24 June 2013 zichtbaarzijn

By Jochem Schneemann

Bosbouw

Community Forestry contributes to livelihoods in Cameroon but still faces challenges to become a viable business and to qualify for FSC certification.

The IDH Sustainable Trade Initiative Congo Basin Program’s (CBP) goal is to increase the area of FSC certified forest in the Congo Basin by 4 million hectares in 2015. The support to partner companies consists of co-financing the most needed services during a FSC certification trajectory and monitoring their implementation.

In 2012 Fair & Sustainable Advisory Services (FSAS) has contributed to two aspects of the IDH Congo Basin Program (CBP): 

  1. The social aspects and inclusion of community forestry in the CBP program, with a focus on Cameroon; and 
  2. Contribution to the development of a buddy-system for service providers, aiming to build local capacity by coupling experienced service providers with less experienced service providers. 

Download the full FSAS report “Community Forestry in the Congo Basin Program”.

Variable performance but growing numbers and area

A large and increasing portion of the Cameroonian forest (non-permanent forest estate) has come or is coming under control of communities; by 2010 some 180 Community Forest Enterprises (CFEs) had signed management agreements, covering 677,000 ha. Another 300,000 ha is in the application phase.  

Community Timber Value Chain Research (by CIFOR, Cuny a.o.) has shown that Cameroonian community forests in most cases contribute to livelihoods and to sustainable management and local control of forests. However due to low level of organization, business skills and access to credit their performance is very variable and the exploitation rate is low. Many NGOs provide support in e.g. facilitating forest inventories, obtaining management agreements from the ministry, and organizing the communities. FSAS recommends to adopt a value chain perspective and to strengthen entrepreneurship (engaging in community forests as an enterprise), business skills, credit worthiness and access to credit and markets. Last but not least more attention is needed for ownership and gender issues as contributing factors to the success of upgrading support.

Including community forests in the IDH Congo Basin Program – certification

None of the Community Forest Enterprises in Cameroon is currently certified, nor can it be expected that this will happen autonomously in the next 3-5 years. Reasons are:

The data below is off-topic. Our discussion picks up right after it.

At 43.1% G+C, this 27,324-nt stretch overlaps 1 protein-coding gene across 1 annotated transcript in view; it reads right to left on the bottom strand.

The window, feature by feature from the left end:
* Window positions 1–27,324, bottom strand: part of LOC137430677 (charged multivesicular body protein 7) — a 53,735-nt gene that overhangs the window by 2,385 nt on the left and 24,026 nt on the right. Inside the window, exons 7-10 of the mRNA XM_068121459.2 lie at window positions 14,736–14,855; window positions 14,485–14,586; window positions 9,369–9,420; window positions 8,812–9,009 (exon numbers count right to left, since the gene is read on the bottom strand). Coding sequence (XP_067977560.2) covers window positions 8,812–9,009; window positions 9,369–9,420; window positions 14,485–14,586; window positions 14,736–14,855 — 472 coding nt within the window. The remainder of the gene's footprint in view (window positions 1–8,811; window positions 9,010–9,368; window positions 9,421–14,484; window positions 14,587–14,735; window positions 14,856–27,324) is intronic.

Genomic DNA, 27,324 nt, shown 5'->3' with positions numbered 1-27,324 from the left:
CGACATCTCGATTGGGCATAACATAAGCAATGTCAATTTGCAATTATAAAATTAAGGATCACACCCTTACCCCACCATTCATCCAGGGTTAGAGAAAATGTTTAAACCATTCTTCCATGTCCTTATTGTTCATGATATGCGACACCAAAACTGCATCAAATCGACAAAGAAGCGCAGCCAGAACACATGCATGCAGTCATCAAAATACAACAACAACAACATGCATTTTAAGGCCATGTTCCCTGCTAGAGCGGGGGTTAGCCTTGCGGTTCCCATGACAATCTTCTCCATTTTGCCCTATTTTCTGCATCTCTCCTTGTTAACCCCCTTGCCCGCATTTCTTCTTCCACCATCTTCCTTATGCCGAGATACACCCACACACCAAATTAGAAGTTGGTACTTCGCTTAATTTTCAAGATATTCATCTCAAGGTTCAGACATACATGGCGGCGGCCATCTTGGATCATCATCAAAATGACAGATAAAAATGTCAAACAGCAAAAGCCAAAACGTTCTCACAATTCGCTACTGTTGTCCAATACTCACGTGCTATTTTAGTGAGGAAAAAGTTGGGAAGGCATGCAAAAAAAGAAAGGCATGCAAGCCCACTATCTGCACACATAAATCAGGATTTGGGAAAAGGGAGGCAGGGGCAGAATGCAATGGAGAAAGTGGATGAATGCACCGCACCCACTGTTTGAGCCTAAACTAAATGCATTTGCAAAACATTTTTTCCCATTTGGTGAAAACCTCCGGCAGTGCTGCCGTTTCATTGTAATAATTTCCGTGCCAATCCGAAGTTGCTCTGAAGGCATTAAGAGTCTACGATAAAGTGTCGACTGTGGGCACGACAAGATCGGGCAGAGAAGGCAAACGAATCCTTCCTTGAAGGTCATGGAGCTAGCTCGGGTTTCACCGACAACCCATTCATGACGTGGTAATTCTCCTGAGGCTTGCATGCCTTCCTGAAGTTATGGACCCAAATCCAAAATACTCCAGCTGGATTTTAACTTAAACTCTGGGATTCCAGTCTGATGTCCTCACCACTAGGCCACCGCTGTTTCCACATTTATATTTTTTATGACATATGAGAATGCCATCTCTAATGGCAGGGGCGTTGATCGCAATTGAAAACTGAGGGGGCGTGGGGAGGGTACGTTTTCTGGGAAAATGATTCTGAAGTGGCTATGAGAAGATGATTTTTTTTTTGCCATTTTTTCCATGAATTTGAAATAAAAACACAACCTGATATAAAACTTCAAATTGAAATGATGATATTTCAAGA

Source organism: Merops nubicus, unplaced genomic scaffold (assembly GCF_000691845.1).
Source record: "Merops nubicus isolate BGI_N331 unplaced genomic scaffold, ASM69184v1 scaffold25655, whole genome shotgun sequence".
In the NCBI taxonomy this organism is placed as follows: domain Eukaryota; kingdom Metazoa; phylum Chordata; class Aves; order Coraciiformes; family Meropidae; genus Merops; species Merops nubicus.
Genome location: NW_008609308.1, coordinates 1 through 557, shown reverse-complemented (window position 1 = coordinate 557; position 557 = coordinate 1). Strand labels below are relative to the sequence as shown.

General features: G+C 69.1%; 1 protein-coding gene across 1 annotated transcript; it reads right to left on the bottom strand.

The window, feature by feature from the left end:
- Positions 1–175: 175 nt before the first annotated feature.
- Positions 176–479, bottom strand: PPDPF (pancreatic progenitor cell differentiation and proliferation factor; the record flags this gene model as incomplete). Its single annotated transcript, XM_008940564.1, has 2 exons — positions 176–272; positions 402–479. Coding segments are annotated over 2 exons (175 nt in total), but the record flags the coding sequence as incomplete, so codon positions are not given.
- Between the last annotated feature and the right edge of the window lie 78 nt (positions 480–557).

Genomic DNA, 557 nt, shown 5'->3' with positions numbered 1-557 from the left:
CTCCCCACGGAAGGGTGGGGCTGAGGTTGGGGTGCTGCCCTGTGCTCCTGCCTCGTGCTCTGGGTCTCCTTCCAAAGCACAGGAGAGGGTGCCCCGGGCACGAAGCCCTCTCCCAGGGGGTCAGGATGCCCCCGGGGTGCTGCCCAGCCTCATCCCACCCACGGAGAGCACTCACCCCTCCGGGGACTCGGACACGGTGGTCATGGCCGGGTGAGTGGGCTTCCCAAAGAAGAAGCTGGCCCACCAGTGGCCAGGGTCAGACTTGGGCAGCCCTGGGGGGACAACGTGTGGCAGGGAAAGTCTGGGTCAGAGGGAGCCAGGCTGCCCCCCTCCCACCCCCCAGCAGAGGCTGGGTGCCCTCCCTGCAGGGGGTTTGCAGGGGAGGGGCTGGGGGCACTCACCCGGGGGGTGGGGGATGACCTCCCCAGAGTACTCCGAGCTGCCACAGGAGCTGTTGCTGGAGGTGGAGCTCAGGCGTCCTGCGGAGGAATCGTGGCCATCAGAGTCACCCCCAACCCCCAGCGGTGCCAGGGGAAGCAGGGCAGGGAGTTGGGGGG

• practically none of their buyers request or demand FSC certified timber
  • low production volumes versus high costs of certification. 

The CBP can play a role and provide incentives to a selected group of Community Forest Enterprises to overcome the abovementioned hurdles.  

CBP support to community forestry should start by working with the most advanced CFEs which have sufficient and accessible volumes of commercial timber species and high end niche markets. Only with sufficient volumes the high certification costs can be covered. Through a step by step approach capacities can gradually be built up towards the ultimate aim of FSC certification with intermediate milestones of legal verification and FSC Controlled Wood. During the process intermediate assessments should be made to ensure the profitability of pursuing FSC Group certification.
The Congo Basin Program has taken further steps down this road and has started a pilot project on group certification of community forests in cooperation with ‘Fair Tropical Timber’.

Financial services to SMEs in Cameroon

Through desk study the financial services of the major finance institutions in Cameroon were mapped and assessed. FSAS identified a few potential financial service providers for the agricultural and forestry Small and Medium Enterprises.

Download The Access to Finance report.

Buddy system service providers

Even though 9 service providers showed serious interest, none of them submitted a buddy proposal in the end. The main bottleneck was the very limited demand for CBP services by concession holders so far. As a result, service providers were not sure if their effort for a buddy proposal would indeed lead to additional sales of services. FSAS has advised CBP to renew its invitation to submit buddy proposals once a substantial and consistent demand for services has developed.

Information

Jochem Schneemann (Consultant Market and Value chain Development)
E-mail:  jochem.schneemann@fairandsustainable.nl
Phone: + 31 6 835 981 94

For more information on the Financial Sector study please contact:
Lisette van Benthum (consultant Business Development and Access to Finance)
E-mail: lisette.van.benthum@fairandsustainable.nl
Phone: + 31 6 835 981 85

Congo Basin Program:
E
-mail: info@congobasinprogram.com
Phone: +31 38 444 89 90

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